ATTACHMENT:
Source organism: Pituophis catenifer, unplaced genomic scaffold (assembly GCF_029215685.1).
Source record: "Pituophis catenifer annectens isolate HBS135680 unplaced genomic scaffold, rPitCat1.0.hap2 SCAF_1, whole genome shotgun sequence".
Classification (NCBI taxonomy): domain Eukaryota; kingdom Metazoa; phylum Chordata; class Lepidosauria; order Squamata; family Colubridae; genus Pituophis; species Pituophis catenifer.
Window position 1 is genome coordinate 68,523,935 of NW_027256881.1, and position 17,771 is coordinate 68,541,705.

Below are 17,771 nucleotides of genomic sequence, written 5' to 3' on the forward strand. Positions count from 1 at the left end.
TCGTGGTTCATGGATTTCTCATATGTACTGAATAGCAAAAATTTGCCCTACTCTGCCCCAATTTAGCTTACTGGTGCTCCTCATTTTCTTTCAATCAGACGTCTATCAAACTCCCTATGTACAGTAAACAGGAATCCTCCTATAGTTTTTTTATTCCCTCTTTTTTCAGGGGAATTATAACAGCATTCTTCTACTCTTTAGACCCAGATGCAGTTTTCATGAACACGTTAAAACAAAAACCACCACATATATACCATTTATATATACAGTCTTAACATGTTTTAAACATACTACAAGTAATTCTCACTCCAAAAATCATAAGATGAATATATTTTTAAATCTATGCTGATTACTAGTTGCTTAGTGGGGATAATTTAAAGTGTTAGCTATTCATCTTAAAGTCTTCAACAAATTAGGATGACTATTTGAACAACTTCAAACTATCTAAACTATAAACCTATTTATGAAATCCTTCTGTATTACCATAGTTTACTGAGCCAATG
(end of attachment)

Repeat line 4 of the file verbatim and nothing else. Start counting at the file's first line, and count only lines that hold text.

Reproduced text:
Window position 1 is genome coordinate 68,523,935 of NW_027256881.1, and position 17,771 is coordinate 68,541,705.